Blood Thinners After Heart Valve Surgery

How Your Medication May Change After Surgery On Your Heart

Doctor explaining model to patient in examination room
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I’ve been told I will need to take blood thinners after I have my heart valve replacement. Why?

A blood thinner is almost always prescribed if you have a heart valve replacement done with an artificial (man-made) valve. You will probably be on a blood thinner, also known as an anticoagulant, for the rest of your life. As great as artificial valves are, they still aren’t the same as the one you were born with, and that has the potential to cause problems.

There are two reasons that blood thinners are prescribed after surgery. First, your blood may have a tendency to “stick” to the artificial valve, which can cause clots to form in your blood. While the artificial valve is not sticky, blood may cling to it in a way that does not occur with a natural heart valve.

Secondly, an artificial valve can create “turbulence” in the blood flowing through your heart, meaning that the blood doesn’t flow quite as smoothly as it does with a natural valve. This turbulence creates an opportunity for blood clots to form. If clots form, they can then travel to other parts of your body, causing strokes, deep vein thrombosis (DVT), or other major problems.

To prevent the serious complications that can result from a blood clot, blood thinners are prescribed. You will bleed more easily while on these drugs, and you may also find that you bruise more easily, but you will clot more slowly. This slower clotting time reduces the risk of a blood clot in your body.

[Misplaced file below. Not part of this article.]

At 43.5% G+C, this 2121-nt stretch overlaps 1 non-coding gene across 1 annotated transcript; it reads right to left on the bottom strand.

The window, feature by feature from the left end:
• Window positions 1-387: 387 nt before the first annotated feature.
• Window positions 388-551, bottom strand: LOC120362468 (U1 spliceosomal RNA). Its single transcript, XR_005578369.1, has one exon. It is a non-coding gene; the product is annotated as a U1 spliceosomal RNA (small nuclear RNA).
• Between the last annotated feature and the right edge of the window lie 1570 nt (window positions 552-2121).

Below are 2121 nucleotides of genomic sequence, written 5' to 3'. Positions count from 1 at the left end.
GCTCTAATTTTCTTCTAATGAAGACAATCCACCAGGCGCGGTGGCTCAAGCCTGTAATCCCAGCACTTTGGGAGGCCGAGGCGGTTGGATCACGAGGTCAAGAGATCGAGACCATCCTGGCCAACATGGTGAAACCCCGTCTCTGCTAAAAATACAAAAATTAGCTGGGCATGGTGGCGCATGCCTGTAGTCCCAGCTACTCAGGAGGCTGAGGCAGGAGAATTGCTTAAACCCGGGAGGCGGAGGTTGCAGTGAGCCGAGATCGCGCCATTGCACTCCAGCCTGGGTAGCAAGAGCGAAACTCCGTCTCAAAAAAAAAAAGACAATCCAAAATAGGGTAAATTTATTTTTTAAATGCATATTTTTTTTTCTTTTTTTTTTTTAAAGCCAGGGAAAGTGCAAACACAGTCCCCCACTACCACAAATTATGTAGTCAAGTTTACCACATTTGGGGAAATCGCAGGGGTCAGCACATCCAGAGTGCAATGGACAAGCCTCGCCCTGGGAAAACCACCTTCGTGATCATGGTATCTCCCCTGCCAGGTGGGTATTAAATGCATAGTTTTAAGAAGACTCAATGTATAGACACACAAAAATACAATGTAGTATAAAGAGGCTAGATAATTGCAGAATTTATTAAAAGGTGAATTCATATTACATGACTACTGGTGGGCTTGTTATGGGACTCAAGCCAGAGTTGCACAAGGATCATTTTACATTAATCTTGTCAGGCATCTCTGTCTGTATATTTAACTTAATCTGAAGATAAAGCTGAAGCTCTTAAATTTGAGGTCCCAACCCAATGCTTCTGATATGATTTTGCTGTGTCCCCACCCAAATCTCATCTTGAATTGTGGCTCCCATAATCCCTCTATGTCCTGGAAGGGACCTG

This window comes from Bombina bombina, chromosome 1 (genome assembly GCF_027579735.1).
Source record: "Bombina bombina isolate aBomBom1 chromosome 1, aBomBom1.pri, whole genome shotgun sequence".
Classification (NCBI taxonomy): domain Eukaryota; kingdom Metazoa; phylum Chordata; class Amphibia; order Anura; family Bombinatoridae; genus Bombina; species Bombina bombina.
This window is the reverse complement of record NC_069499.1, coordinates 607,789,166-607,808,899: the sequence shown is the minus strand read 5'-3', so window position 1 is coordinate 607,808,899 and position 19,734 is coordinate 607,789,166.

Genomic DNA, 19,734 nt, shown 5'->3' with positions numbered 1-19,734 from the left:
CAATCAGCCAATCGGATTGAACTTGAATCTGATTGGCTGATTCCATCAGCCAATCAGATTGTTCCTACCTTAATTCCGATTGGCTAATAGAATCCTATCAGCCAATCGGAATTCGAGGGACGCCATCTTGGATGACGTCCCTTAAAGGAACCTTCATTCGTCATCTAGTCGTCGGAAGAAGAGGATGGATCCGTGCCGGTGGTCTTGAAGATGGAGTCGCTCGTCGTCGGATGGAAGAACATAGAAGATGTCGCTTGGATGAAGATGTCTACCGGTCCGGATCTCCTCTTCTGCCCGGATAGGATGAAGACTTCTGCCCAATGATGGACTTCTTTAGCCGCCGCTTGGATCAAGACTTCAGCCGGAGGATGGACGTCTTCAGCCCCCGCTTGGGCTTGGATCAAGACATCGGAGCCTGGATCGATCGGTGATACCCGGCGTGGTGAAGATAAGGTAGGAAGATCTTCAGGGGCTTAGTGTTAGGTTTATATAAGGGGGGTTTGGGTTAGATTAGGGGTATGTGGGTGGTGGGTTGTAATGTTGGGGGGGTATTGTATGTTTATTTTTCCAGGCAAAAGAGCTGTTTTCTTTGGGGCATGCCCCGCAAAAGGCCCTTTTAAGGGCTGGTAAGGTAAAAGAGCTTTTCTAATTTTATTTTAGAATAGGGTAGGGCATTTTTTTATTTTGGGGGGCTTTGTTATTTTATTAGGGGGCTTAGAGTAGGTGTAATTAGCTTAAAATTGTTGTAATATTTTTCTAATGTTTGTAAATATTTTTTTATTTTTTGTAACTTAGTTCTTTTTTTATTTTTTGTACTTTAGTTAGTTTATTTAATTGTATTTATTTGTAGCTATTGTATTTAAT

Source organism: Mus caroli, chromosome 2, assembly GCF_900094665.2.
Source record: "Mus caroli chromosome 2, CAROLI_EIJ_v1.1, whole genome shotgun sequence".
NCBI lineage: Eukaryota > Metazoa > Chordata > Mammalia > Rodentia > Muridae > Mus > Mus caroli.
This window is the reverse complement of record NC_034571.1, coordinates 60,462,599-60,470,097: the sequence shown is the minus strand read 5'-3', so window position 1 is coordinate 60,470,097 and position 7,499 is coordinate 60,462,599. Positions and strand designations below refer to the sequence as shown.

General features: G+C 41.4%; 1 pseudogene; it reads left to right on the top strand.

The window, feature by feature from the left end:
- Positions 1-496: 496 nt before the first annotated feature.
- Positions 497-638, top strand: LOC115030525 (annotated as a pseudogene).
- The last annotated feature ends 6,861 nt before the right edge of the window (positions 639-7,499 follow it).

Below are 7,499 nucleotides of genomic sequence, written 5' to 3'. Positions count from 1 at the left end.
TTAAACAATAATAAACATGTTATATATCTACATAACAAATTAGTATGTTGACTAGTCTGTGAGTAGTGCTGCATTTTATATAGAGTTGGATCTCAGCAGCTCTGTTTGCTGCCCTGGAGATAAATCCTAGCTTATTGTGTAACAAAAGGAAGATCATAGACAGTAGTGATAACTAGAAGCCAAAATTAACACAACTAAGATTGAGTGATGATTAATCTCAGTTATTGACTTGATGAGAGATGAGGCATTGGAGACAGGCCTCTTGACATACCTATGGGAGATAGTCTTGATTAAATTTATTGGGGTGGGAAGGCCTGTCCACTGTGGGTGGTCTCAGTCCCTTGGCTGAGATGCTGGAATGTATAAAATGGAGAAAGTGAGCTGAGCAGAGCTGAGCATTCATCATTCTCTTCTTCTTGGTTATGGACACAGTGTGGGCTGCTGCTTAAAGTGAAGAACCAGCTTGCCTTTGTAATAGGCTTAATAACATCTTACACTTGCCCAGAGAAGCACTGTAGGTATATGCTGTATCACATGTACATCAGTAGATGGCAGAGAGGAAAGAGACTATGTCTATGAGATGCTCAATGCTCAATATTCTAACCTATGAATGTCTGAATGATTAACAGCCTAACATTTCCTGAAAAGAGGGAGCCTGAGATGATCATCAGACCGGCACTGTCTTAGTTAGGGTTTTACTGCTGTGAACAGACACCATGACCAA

During your hospital stay, you may be given an injectable blood thinner, such as heparin or Lovenox. Most patients are given a prescription blood thinner in a pill form when they go home. Coumadin (warfarin) is a common choice. 

Monitoring will be done in the months after your surgery to ensure you are taking the right dosage of anticoagulant. The dosage may be adjusted based on the results of your clotting time to make sure your blood is not too “thin” or not “thin” enough. You may be asked to make some dietary changes, as the effectiveness of some blood thinners can be altered by your food choices.

Please be aware that you should tell your doctors, whether it is a medical doctor or a dentist, that you’ve had a valve surgery and you are taking a blood thinner. You should inform your dentist when you schedule your appointment, as you may need to take prophylactic antibiotics before your visit.

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Article Sources
  • Valve Repair or Replacement. The Texas Heart Institute at St. Luke’s Episcopal Hospital Accessed March, 2009.